Manor Lords Early Access Review: Medieval City-Building Magic

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    Manor Lords is a complex city-building strategy game that has been years in the making. You can’t blame developer Slavic Magic for taking their time, as it’s a one-person team working on this project. It took me a while to get here, but I finally got a chance to play the early access version. All my fears that the game was overrated disappeared the moment I started building my first village.

    city ​​building

    Screenshot of pro game guides

    The first few minutes in Manor Lords were confusing, as I didn’t know what to build first. But then I realized: this is a lot like The Settlers. Therefore, I need to cut down some trees and find food. So, relying on my experience in city building, I developed what looked like a decent city. But then winter came and I was not prepared for the cold and lack of food. As soon as spring arrived, I realized that I had to use real-life logic to improve my city. (Even at this early stage, I observed that the user interface is very good, while the learning curve is low.)

    I improved step by step, mainly relying on trade, which allows you to import everything you need and export all leftover items. I soon learned how to break the game by selling large quantities of easy-to-obtain items such as berries and firewood. While the economic part is a bit broken, the trading system allowed me to develop my city faster and experience the game with less stress.

    That being said, I hope that trading, an important component of the game, is redesigned. Current trading mechanics allow me to ignore most structures. This is especially true in the case of agriculture, where importing flour to make bread is much easier than constructing several buildings, dealing with crops (and their rotation in the field), bad weather, snow, and more.

    Score: 4/5 stars

    Combat

    Screenshot of pro game guides

    The combat in Manor Lords is very satisfying as long as you don’t expect Total War or some complex strategies. Simply put, battles are an addition to the main activity – building cities. There are no separate maps for combat; Your units will face enemies on the same map where your city is. What’s more, your units are villagers who took up arms, so if someone dies, your economy will be affected by the lack of workers.

    Battles are fluid, while units move realistically. They will get tired if you force them to run, resulting in combat penalties. The combat looks good, but it’s clear that this segment of the game is still in development. Many units are not available (mainly cavalry) and I am still waiting for the opportunity to attack and defend castles.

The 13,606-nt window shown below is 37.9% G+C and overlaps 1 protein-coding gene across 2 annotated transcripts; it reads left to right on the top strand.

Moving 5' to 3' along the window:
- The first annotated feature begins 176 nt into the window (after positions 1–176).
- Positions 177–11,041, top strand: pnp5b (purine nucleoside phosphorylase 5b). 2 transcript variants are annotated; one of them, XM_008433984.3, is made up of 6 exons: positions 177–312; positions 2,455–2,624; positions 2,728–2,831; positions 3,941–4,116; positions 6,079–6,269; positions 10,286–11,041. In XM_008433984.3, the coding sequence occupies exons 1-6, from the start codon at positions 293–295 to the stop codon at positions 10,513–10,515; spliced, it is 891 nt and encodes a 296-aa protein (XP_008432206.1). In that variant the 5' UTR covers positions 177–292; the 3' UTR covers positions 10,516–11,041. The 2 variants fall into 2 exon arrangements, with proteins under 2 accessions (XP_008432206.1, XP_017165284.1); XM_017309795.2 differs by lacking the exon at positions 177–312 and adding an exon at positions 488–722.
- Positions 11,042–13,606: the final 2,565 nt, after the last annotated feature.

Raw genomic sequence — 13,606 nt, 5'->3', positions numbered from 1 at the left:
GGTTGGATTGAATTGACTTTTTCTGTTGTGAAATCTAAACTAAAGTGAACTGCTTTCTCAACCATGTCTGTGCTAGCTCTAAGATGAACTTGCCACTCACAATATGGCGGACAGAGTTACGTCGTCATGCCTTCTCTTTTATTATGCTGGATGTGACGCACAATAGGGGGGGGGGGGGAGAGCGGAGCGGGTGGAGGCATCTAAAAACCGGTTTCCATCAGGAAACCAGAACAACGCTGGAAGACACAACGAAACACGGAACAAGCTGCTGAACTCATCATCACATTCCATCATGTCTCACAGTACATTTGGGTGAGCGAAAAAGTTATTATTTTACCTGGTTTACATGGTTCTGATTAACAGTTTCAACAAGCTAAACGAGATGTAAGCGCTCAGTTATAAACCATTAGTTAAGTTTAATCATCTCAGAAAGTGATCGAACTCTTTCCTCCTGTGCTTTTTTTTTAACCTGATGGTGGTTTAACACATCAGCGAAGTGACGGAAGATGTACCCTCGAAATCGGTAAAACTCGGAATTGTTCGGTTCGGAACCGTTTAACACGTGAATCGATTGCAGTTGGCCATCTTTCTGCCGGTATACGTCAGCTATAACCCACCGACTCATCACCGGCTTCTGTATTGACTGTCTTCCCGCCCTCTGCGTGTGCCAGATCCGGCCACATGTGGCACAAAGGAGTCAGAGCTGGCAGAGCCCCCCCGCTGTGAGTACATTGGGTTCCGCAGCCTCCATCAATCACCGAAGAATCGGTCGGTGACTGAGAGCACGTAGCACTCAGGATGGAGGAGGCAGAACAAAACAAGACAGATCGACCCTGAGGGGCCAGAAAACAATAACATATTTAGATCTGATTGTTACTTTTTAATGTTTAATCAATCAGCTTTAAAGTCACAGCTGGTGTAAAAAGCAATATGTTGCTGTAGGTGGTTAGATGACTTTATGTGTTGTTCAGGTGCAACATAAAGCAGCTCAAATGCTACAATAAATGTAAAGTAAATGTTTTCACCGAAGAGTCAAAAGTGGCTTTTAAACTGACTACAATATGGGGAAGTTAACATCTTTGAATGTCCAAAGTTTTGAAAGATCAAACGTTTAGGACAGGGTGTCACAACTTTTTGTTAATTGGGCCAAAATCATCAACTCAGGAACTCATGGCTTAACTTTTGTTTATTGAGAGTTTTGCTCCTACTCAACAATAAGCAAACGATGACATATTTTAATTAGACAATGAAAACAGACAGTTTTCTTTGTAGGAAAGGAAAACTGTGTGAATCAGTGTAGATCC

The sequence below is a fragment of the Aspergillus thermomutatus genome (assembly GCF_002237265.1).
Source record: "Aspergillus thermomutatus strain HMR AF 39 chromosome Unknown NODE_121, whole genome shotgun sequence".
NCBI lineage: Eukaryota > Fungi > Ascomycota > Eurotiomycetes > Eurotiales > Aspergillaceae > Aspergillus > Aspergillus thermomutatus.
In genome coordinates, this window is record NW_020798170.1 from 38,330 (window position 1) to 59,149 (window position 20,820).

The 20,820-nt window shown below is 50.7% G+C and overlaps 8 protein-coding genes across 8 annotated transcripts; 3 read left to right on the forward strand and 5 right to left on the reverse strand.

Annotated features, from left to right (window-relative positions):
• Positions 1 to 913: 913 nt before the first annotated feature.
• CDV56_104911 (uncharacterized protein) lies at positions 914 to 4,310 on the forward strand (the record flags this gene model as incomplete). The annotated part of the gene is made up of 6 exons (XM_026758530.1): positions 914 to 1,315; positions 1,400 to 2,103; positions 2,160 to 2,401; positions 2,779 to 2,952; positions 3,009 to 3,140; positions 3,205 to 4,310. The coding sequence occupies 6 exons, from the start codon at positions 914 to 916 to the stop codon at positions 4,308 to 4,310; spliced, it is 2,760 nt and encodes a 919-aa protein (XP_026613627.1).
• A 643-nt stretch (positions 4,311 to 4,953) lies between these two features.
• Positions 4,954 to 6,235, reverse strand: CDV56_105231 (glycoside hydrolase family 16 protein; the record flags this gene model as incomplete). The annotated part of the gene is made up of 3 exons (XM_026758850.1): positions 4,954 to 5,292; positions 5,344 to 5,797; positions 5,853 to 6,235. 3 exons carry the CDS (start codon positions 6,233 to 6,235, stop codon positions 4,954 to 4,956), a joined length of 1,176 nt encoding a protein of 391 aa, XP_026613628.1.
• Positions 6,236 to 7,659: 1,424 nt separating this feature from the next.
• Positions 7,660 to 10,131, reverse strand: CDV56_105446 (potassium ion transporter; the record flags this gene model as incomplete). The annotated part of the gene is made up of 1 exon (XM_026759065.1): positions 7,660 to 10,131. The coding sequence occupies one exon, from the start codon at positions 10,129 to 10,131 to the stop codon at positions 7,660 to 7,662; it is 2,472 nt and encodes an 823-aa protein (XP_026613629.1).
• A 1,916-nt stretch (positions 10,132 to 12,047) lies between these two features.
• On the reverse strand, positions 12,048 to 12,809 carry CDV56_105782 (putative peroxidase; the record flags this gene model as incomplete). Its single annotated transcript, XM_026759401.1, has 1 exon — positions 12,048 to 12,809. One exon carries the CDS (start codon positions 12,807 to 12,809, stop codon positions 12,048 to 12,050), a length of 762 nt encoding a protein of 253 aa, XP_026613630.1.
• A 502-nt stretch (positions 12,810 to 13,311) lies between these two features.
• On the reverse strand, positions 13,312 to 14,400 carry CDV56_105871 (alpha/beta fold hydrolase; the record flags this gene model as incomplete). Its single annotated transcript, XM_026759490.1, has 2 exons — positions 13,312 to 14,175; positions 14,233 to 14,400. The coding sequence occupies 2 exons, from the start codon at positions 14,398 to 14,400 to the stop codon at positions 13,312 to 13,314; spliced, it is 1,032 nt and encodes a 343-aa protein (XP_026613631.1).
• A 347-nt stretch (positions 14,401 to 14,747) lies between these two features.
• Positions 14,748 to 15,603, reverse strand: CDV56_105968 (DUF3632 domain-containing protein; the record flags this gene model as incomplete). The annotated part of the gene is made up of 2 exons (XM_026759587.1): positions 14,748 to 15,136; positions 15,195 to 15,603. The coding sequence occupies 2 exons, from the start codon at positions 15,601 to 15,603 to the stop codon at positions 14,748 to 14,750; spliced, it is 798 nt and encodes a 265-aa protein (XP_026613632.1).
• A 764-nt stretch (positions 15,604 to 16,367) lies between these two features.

Score: 3/5 stars

    Related: Manor Lords: gameplay, Game Pass and more

    Atmosphere

    Screenshot of pro game guides

    I’m a big fan of city building games that focus on atmosphere. There’s always something happening on the streets, so I often take my time to check out what’s going on. Not only could I zoom in and see up close what my villagers are in Manor Lords, but I could also personally walk the streets with my avatar! While it’s a strictly cosmetic choice, it allows me to immerse myself in the atmosphere up close. Plus, you have changing seasons, each with its challenges (especially winter, when you have to think about fuel and food reserves).

    Combat and diplomacy significantly improve the atmosphere of the game. I exchanged jokes and insults with other lords and raiders, making the victories more personal and enjoyable. All in all, I enjoyed my life as a medieval nobleman, balancing peaceful development and war.

    Score: 5/5 stars

    Graphics and performance

    Image from MyFullGames

    Even at this early stage of development, Manor Lords looks great. The developer focused on the details: your villagers have different clothes, move naturally and look very alive. The structures are visually appealing, although more colors would be appreciated, especially as higher levels of development are reached. While it is only cosmetic, the day/night cycle is very well done and I suggest you try it.

    For an early access game, Manor Lords runs very well, with no stutters. I was typically seeing at least 86 frames per second with many units on the battlefield on my PC with 32GB RAM and GeForce RTX 3070, at 1920 x 1080 resolution and maximum graphics settings. The game even ran smoothly on my laptop with integrated graphics and 16 GM of RAM (but at the lowest settings).

    Score: 4/5 stars

    Verdict: a good starting point

    Manor Lords is off to a great start and I look forward to playing it for many years to come. I hope version 1.0 is just around the corner so I can have a complete medieval strategy experience. But even at this stage of development, the game offers a lot with its three scenarios: city building (discussed above), casual play with battles (confrontations with bandits and a final battle against another lord) and dynamics for experienced players (you have a year to prepare before raiders attack you, and there will always be other lords invading you.) I suggest you take it easy and start with a city-building sandbox scenario where you will learn the basics.

    Divulgation: The publisher provided a free copy of the game to PGG for review.

    Looking for more game reviews? Check out Final Fantasy 7 Rebirth Review – The Gold Standard for a Modern Remake here at MyFullGames.


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